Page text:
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Nicole is an on-screen relationship and mental health expert as well as a psychological consultant for TV shows.

Survive the Holidays at Your SO’s With These 9 Tips

December 21 2014

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Survive the Holidays at Your SO’s With These 9 Tips

Brianne Hogan

 

Meeting your significant other’s family is nerve-wracking enough. Throw Christmas into the mix, and you’re dealing with a new level of stress. Follow these simple guidelines from Toronto psychotherapist and relationship advisor, Nicole McCance, to survive the holidays with your significant other’s (SO’s) family in no time.

 

Tip #1: Don’t Come Empty-Handed

It’s always polite to bring an offering when you’re a dinner guest, but when it comes to your SO’s family, it should be a rule. Keep it simple. “Bring wine, dessert, flowers,” Nicole recommends. “Bring something, even if they say you don’t need to bring anything. First impressions are lasting and you want them to remember that you are thoughtful.” Want to go the extra step? Ask your SO about any allergies (food and flower). Intel on the front end will help you skip some otherwise embarrassing moments.

Tip #2: Ask Your SO About Sleeping Arrangements

Instead of assuming that you’ll be sleeping together, ask your SO about sleeping arrangements ahead of time. Parents are not dumb. They know you’ve probably shared a bed at some point, but parents are still protective of their kids and they might have their own ideas about sharing a bedroom before marriage. “If they say they want you in separate rooms, then respect that–their house, their rules,” says Nicole. If you really can’t stand to be away from your SO for a couple of nights, you could always get a hotel room but the ‘rents might be offended. Weigh the hotel option carefully. 

Tip #3: Don’t Go Full-On PDA

Yes, you like to express your affection for your SO, but do you really need to play tonsil hockey in front of Aunt Bertha? No. “It’s important to be yourself, so if you’re an affection person then hand holding is fine,” Nicole says. “But, keep it to a minimum. Save the kissing and cuddling for home. You should be busy engaging with the family.” You’ll have plenty of time after the holidays to get cozy again.

Tip #4: Pitch In

Use every opportunity to make yourself useful. “It’s always a good idea to ask if the cook needs help in the kitchen,” Nicole says. “Being proactive will help you make a good first impression and calm your nerves.” If your forte isn’t cooking, pitch in somewhere else. Offering to help out conveys appreciation and will help you score points with mom and dad.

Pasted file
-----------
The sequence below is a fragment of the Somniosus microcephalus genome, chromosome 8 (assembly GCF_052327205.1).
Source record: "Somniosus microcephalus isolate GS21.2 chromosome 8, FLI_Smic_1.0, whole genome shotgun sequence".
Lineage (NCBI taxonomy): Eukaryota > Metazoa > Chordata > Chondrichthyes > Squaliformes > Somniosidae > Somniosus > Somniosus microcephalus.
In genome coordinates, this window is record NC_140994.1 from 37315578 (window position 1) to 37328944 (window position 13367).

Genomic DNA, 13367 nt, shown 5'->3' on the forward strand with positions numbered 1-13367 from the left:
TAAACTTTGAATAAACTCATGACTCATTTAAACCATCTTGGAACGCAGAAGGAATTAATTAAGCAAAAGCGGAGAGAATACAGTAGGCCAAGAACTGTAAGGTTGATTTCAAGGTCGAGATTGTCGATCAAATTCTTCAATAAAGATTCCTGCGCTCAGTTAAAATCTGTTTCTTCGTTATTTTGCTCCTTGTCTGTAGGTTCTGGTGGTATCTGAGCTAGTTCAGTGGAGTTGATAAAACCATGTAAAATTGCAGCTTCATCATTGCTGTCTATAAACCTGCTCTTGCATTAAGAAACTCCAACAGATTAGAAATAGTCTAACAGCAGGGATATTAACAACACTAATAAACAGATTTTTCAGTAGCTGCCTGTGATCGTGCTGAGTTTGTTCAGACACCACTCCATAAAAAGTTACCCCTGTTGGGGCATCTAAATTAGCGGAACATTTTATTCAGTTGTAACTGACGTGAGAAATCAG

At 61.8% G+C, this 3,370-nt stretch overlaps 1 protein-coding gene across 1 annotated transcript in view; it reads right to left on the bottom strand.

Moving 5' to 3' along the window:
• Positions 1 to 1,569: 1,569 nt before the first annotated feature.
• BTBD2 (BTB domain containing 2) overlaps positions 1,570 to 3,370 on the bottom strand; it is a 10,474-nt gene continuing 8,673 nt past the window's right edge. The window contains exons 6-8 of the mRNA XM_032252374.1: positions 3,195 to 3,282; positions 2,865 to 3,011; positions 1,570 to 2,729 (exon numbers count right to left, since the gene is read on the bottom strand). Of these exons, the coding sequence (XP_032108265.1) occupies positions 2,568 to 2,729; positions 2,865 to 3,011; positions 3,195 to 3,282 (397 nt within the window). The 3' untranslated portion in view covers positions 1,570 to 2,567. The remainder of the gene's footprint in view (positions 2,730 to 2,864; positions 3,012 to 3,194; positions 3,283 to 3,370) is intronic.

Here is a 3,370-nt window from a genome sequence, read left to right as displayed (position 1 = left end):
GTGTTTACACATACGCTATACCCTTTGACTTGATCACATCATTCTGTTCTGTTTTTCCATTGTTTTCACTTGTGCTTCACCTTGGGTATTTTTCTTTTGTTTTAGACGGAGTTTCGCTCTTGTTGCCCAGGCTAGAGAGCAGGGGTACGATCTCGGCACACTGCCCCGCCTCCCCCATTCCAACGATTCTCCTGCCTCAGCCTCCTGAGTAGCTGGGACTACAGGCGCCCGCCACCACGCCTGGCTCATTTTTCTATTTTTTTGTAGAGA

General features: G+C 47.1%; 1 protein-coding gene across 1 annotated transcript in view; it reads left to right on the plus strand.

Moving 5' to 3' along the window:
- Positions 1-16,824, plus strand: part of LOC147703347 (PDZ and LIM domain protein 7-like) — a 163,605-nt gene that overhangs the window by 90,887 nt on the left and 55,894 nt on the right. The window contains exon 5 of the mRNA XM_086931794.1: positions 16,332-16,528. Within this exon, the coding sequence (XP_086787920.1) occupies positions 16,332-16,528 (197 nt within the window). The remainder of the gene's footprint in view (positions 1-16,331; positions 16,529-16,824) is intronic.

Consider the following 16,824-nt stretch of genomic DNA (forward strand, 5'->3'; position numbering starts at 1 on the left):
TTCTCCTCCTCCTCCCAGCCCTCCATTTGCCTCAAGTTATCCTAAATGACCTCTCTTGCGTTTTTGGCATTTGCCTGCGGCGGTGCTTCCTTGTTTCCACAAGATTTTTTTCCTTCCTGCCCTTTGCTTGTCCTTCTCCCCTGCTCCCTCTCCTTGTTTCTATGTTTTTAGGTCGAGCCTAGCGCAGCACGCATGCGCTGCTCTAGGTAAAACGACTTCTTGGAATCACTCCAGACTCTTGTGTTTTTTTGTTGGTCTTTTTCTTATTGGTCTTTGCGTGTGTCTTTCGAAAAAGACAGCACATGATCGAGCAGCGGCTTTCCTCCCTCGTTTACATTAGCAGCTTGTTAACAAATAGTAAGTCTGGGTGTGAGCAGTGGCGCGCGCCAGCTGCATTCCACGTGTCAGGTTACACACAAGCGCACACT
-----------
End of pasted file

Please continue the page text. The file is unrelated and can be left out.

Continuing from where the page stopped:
Tip #5: Adapt to Their Schedule

You like hot showers that last for days and sleeping in until noon. Great. But, when you’re staying at someone else’s place, you have to give a little in order to get a lot (which, in this case, is the respect of your SO’s family). “There is a balance between being yourself and investing in these new relationships,” Nicole says.  “It’s important to change up your routine if you have to. If everyone else is up early, get up early too. Go with the flow, you can get back into your routine once you get home.”

Tip #6: Take a Breather

If you’re feeling overwhelmed by the tree-trimming antics and the awkward conversations with people you don’t know, you owe it to yourself – and to your hosts – to take a short break. “It’s okay to go to your room and take a breather,” says Nicole. “If you are spending the night and have your own room, it’s okay to close the door and relax on the bed for five minutes. Text a friend for support. Taking these mini breaks every few hours will help keep you pleasant and energized.”

Tip #7: Don’t Get Drunk

Sure, a couple shots of spiked egg nog might calm your nerves, but you don’t want things to get messy. “Keep it to a two-drink minimum unless you are socializing with drinkers and they offer you more,” Nicole suggests. “Try not to drink more then everyone else. Pace yourself.” Know your limits.

Tip #8: Set Boundaries

Obviously, your SO’s family will ask you all sorts of questions, some of which can get mighty personal. “It’s good to be open and transparent within reason,” Nicole says “The more open you are, the more open they will be with you.” Open dialogue is generally a good thing, but some folks can be pushy and downright nosy. “If you get asked a question you don’t want to answer, try turning your answer into a question,” Nicole suggests. “This is less obvious then it seems. People typically love speaking about themselves, so they will likely do just that instead of focusing on you.” Don’t be afraid to activate your backbone.

Tip #9: Don’t Get Involved with Family Squabbles

Every family has its drama. Since you’re the newbie, you shouldn’t butt in and assert your opinion, or even attempt to reconcile the family because, honestly, it’s not your place. “If there happens to be a heated argument between your significant other and his or her family, try to nonchalantly sneak away,” Nicole says. “Make yourself scarce. This way your SO won’t feel embarrassed for losing their cool in front of you.” And when everyone has cooled off, show your support for your partner privately: “Give them a hug. Let them know that it is normal to be triggered by family and that you understand. Engage in something fun or relaxing if you can. It’s the holidays after all. The faster you let it go the faster you can enjoy your much-deserved holiday.”

 

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                Nicole McCance Psychology

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